Thin wires conduct less easily than thick ones, because there is less room for the electrons to travel through. The energy needed to push current through a resistance is transformed into heat. This can be useful, for example in the very thin filament of a light bulb, which glows white hot.
Some ancillary components can be operated without the ignition turned on by turning the switch to the auxiliary position. A radio is usually wired through this switch, so that it can be played with the engine off.
If the battery voltage drops, less current flows, and eventually there is not enough to make the components work. The extent to which a wire resists the flow of current is called resistance, and is measured in ohms.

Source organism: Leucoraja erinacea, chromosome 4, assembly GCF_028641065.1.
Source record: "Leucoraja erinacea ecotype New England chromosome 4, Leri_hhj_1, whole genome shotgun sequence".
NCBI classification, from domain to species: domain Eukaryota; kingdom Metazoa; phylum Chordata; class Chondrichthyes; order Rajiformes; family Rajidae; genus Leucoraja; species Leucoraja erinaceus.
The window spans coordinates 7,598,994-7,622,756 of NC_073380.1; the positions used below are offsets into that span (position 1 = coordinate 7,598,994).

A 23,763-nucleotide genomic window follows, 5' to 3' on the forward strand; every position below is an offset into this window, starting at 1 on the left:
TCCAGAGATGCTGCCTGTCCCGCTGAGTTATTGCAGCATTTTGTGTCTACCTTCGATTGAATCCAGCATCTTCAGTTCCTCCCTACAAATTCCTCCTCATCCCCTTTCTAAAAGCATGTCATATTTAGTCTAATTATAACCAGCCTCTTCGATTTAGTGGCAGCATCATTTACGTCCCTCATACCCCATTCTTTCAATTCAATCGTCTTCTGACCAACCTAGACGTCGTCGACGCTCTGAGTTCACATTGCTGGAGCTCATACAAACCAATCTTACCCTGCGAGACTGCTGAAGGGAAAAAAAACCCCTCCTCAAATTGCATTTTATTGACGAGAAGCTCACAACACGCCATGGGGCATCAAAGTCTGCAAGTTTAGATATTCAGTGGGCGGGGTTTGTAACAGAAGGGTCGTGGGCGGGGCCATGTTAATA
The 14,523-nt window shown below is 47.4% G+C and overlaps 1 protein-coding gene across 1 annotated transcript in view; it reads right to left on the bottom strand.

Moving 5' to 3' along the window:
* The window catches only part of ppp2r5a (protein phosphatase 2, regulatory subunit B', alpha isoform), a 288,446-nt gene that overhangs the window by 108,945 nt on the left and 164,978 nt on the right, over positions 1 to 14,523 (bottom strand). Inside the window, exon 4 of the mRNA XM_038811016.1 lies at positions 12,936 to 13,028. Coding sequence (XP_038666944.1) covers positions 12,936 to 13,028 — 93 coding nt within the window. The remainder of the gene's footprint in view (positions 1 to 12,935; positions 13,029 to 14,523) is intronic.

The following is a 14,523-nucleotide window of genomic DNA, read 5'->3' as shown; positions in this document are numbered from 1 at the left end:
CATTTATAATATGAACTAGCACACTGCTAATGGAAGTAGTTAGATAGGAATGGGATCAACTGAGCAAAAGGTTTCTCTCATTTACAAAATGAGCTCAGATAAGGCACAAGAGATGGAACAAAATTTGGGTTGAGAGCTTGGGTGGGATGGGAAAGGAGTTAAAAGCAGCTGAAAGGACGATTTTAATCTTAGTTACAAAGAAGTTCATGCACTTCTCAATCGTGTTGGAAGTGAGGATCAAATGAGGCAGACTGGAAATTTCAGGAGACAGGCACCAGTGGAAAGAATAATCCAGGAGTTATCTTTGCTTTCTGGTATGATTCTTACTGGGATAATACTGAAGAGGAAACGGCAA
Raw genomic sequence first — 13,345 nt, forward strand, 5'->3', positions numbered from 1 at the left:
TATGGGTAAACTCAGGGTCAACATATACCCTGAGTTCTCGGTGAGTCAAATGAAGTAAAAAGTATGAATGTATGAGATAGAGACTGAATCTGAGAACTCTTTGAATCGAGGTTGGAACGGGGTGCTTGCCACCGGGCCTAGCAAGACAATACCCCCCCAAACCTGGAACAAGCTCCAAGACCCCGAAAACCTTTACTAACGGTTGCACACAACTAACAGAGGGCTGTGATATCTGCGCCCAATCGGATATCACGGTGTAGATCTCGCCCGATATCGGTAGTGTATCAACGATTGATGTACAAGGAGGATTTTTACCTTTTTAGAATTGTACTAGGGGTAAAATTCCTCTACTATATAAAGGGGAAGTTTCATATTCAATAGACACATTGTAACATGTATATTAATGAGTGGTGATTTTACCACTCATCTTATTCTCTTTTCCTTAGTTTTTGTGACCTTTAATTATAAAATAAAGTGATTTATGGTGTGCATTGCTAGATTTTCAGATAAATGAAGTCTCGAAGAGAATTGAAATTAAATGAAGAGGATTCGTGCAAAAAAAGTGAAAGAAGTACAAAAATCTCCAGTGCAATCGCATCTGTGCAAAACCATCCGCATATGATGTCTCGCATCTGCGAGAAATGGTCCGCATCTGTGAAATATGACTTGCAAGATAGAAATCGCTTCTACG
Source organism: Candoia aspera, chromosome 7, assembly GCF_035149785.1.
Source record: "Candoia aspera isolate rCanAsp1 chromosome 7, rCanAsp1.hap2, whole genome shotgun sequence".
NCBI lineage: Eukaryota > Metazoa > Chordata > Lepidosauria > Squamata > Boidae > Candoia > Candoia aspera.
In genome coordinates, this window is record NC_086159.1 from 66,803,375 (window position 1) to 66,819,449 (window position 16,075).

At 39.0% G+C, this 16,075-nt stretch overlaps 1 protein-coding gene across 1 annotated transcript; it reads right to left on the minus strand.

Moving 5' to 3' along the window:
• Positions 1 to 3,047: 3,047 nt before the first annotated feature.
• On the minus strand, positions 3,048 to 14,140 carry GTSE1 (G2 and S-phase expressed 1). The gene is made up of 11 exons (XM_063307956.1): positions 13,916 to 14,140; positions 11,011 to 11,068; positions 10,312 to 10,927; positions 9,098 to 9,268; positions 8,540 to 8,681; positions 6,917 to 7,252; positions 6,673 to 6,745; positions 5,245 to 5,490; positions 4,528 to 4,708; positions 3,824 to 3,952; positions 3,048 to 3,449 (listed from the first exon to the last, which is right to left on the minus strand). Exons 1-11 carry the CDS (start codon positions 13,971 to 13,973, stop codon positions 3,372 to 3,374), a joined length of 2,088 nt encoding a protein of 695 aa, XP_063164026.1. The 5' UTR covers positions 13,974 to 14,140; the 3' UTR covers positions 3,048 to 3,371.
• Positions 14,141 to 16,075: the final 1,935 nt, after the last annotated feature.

However, it is always advisable to check the circuit also, in case a fault in it caused the fuse to blow. For example, failure of an electrical component or damaged insulation on a cable can cause a short circuit, resulting in a sudden massive increase in current.